Being appointed or elected to a position the duties of which include providing leadership does not in and of itself make one a leader. Leadership is a series of behaviors and actions, not a right or position. It stems from the earned consent of followers. In other words, even if we’re the boss on the org chart, followers get to decide whether or not we’re worthy of the moniker.
On a recent Sunday morning television program, mega best-selling author and journalist, Tom Friedman put a little finer point on that, reminding us that, “There is formal authority, and there is moral authority.” Formal authority is position power that is bestowed by law, contract, or position that one has been elected or appointed to. Moral authority on the other hand represents “trustworthiness to make decisions that are right and good” (Merriam Webster). One is bestowed, the other is earned. One might give you the power to tell others what to do, while the other establishes whether or not they are likely to do it of their free will.
So how does one earn the benefit of the doubt, and the distinction as “leader?”
- First, you manage yourself. No one is going to follow you for very long or very far if you don’t have your own act together. You summon appropriate doses of optimism and humility, and keep your ego very much in check. The same for your emotions. You must demonstrate the courage to make tough decisions, to face tremendous uncertainty, to say no to inappropriate behavior, and when necessary to tell an old friend that they need to change or leave. You are a master of your time and priorities.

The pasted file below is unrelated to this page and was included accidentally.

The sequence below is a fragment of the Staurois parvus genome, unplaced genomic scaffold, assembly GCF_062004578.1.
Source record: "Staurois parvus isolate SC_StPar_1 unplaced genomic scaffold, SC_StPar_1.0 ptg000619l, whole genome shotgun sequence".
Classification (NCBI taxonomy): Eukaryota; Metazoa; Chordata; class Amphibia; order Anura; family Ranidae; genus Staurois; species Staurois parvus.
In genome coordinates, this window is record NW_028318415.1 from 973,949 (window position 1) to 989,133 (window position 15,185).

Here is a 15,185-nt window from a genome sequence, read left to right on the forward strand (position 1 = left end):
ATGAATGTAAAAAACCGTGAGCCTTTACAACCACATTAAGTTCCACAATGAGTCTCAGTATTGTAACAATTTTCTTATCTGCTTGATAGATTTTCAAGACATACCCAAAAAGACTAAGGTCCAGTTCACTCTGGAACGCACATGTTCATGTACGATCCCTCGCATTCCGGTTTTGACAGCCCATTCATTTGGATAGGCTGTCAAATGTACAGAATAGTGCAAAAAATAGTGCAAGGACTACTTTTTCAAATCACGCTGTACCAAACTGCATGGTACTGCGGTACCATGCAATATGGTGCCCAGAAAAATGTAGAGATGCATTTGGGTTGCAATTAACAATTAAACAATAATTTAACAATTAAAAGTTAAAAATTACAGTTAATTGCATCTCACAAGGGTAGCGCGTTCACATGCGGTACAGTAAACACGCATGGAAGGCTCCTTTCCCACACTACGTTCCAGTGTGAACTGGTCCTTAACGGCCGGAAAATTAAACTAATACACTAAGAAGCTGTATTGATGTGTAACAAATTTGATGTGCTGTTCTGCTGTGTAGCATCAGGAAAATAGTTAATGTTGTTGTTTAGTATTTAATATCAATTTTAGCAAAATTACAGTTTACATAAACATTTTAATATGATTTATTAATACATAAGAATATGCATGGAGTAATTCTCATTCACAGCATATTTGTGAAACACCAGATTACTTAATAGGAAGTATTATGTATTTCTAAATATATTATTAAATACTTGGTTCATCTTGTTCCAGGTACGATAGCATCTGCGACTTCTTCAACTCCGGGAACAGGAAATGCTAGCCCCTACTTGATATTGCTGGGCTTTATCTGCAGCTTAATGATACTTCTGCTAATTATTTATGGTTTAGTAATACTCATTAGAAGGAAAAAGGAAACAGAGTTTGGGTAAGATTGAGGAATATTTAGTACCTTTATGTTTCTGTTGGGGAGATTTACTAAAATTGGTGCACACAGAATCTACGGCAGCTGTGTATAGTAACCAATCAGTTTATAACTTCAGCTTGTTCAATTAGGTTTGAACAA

- You lead others, by sharing information (the big picture, and the where, why, when stuff), by setting and maintaining high standards (starting with yourself), by being candid with people, and by doing the hard work to be a talent magnet, a good example. You readily share the spotlight, and are willing to dim your lights in order that others may shine.
- You manage the system. You make sure that your teammates have the training, tooling, and trust to do their very best work, every day. Where policy or process impede their efforts, you fix them.You see to it that your teammates have a tail wind, earned by achievement as they compete for their own future.
Leadership… It’s a great gig if you can get it and are willing to do the hard work. It sucks if you’re an imposter.
If you would like to take this topic to a different level in a one-on-one coaching session, keynote speech, or seminar, we would love to hear from you.book richard or bill to speak for your meeting